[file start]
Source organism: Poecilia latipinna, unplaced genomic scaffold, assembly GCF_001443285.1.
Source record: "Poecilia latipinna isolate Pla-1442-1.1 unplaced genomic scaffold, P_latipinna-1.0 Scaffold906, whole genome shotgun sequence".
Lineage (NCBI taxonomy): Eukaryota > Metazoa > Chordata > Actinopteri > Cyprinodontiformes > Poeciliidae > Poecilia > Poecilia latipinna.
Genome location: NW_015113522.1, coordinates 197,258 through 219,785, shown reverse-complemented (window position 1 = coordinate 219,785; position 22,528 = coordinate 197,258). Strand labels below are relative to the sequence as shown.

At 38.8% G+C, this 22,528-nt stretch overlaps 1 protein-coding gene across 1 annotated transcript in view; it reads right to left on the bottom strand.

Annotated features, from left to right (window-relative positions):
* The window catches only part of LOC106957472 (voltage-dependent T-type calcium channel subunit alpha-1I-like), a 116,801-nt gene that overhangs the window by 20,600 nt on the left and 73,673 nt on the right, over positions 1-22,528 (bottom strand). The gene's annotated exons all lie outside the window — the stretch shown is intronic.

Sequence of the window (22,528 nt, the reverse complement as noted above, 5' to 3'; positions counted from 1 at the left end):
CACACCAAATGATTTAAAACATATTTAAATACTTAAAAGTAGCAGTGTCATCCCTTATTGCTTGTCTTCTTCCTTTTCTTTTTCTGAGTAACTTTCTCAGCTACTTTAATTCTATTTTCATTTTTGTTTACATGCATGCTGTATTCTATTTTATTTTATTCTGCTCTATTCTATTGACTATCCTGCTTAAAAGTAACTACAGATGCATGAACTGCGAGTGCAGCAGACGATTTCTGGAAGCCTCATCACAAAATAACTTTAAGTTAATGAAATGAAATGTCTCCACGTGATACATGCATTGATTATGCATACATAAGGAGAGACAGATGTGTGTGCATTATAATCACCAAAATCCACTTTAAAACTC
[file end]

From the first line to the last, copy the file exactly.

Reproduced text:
Source organism: Poecilia latipinna, unplaced genomic scaffold, assembly GCF_001443285.1.
Source record: "Poecilia latipinna isolate Pla-1442-1.1 unplaced genomic scaffold, P_latipinna-1.0 Scaffold906, whole genome shotgun sequence".
Lineage (NCBI taxonomy): Eukaryota > Metazoa > Chordata > Actinopteri > Cyprinodontiformes > Poeciliidae > Poecilia > Poecilia latipinna.
Genome location: NW_015113522.1, coordinates 197,258 through 219,785, shown reverse-complemented (window position 1 = coordinate 219,785; position 22,528 = coordinate 197,258). Strand labels below are relative to the sequence as shown.

At 38.8% G+C, this 22,528-nt stretch overlaps 1 protein-coding gene across 1 annotated transcript in view; it reads right to left on the bottom strand.

Annotated features, from left to right (window-relative positions):
* The window catches only part of LOC106957472 (voltage-dependent T-type calcium channel subunit alpha-1I-like), a 116,801-nt gene that overhangs the window by 20,600 nt on the left and 73,673 nt on the right, over positions 1-22,528 (bottom strand). The gene's annotated exons all lie outside the window — the stretch shown is intronic.

Sequence of the window (22,528 nt, the reverse complement as noted above, 5' to 3'; positions counted from 1 at the left end):
CACACCAAATGATTTAAAACATATTTAAATACTTAAAAGTAGCAGTGTCATCCCTTATTGCTTGTCTTCTTCCTTTTCTTTTTCTGAGTAACTTTCTCAGCTACTTTAATTCTATTTTCATTTTTGTTTACATGCATGCTGTATTCTATTTTATTTTATTCTGCTCTATTCTATTGACTATCCTGCTTAAAAGTAACTACAGATGCATGAACTGCGAGTGCAGCAGACGATTTCTGGAAGCCTCATCACAAAATAACTTTAAGTTAATGAAATGAAATGTCTCCACGTGATACATGCATTGATTATGCATACATAAGGAGAGACAGATGTGTGTGCATTATAATCACCAAAATCCACTTTAAAACTC